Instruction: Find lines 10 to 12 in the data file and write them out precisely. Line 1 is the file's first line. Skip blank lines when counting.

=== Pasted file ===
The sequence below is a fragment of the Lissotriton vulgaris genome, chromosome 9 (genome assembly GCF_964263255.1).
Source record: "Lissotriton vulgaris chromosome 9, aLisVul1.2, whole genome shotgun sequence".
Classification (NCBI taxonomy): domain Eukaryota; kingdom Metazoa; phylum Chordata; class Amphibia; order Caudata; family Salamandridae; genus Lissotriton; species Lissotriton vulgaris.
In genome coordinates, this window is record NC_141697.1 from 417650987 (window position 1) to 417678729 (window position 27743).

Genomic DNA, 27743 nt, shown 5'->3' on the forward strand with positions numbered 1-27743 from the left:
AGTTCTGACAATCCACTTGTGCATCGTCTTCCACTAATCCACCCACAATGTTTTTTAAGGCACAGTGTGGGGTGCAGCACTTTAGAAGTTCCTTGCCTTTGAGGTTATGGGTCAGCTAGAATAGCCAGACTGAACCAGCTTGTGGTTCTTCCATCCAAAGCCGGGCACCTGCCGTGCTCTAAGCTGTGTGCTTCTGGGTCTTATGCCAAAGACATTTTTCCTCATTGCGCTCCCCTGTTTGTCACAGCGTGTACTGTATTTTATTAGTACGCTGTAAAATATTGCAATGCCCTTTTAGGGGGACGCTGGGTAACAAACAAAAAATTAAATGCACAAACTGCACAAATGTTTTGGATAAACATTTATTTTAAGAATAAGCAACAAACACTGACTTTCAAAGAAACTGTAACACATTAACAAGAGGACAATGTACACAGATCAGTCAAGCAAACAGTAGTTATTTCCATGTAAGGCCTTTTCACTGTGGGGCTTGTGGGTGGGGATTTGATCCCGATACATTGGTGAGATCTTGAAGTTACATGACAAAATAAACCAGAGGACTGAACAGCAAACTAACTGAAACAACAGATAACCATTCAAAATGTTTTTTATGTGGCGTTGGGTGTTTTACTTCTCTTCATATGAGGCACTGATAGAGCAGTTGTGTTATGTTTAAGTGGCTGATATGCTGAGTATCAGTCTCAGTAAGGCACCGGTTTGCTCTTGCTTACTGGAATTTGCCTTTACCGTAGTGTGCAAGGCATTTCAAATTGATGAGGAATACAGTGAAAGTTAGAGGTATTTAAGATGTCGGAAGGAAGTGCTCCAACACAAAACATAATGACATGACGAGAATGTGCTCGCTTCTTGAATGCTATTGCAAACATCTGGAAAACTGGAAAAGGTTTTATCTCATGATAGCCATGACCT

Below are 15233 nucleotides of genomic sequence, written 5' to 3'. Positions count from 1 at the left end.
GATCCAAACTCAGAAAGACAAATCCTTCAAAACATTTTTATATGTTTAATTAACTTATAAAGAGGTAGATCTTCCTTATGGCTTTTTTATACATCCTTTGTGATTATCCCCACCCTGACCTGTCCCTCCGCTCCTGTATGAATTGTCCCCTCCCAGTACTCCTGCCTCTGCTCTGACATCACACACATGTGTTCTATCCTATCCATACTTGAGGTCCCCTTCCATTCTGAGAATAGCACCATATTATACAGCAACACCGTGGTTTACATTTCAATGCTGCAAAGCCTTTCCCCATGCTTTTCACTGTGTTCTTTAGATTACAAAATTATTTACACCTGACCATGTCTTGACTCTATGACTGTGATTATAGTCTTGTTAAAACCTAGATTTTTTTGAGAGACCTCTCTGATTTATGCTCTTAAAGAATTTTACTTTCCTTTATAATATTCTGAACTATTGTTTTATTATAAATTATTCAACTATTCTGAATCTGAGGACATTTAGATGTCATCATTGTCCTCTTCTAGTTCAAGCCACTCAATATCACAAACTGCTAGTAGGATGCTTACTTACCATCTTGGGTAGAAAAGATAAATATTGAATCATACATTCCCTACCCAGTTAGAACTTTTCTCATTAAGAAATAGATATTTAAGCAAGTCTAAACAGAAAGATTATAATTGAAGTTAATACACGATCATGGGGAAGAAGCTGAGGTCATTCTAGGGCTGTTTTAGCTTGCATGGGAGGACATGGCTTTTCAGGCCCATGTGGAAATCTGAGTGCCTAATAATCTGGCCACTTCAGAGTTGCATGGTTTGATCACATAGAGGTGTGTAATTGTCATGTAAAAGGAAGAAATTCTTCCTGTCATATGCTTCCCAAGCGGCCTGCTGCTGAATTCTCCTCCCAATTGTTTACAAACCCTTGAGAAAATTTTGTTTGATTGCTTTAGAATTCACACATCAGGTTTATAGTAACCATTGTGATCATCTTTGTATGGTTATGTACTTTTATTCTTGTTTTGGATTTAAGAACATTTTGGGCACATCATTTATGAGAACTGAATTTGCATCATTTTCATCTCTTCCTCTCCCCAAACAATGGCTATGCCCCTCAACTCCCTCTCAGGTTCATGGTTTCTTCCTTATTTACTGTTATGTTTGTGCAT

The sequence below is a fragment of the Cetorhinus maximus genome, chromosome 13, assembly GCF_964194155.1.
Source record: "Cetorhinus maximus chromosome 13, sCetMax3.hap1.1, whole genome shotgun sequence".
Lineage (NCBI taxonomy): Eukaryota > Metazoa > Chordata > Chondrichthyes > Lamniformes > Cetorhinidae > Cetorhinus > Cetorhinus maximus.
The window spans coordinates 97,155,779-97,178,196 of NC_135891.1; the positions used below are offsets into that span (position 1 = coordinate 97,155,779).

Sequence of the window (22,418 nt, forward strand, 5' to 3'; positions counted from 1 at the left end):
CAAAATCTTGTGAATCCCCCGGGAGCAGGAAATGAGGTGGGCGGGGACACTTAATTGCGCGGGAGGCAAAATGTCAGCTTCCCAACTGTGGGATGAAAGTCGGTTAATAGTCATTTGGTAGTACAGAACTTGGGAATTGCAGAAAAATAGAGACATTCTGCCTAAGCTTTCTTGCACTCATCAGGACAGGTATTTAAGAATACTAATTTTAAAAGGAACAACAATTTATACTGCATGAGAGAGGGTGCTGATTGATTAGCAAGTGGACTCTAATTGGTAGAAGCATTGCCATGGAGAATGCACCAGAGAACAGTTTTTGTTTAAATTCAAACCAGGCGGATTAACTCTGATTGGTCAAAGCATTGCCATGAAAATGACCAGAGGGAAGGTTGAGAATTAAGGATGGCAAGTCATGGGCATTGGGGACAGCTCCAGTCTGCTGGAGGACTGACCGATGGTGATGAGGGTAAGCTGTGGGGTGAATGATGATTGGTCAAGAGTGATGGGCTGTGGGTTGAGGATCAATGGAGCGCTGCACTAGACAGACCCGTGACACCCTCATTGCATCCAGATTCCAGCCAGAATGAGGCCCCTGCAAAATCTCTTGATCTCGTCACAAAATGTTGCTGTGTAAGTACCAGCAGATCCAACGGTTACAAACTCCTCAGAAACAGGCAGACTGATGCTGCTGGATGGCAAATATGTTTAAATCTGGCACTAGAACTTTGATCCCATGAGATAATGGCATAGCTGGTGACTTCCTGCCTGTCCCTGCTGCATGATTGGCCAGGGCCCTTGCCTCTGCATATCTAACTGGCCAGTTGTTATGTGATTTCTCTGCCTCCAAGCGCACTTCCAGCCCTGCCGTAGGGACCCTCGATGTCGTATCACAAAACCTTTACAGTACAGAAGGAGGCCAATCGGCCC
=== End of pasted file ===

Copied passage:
Source record: "Cetorhinus maximus chromosome 13, sCetMax3.hap1.1, whole genome shotgun sequence".
Lineage (NCBI taxonomy): Eukaryota > Metazoa > Chordata > Chondrichthyes > Lamniformes > Cetorhinidae > Cetorhinus > Cetorhinus maximus.
The window spans coordinates 97,155,779-97,178,196 of NC_135891.1; the positions used below are offsets into that span (position 1 = coordinate 97,155,779).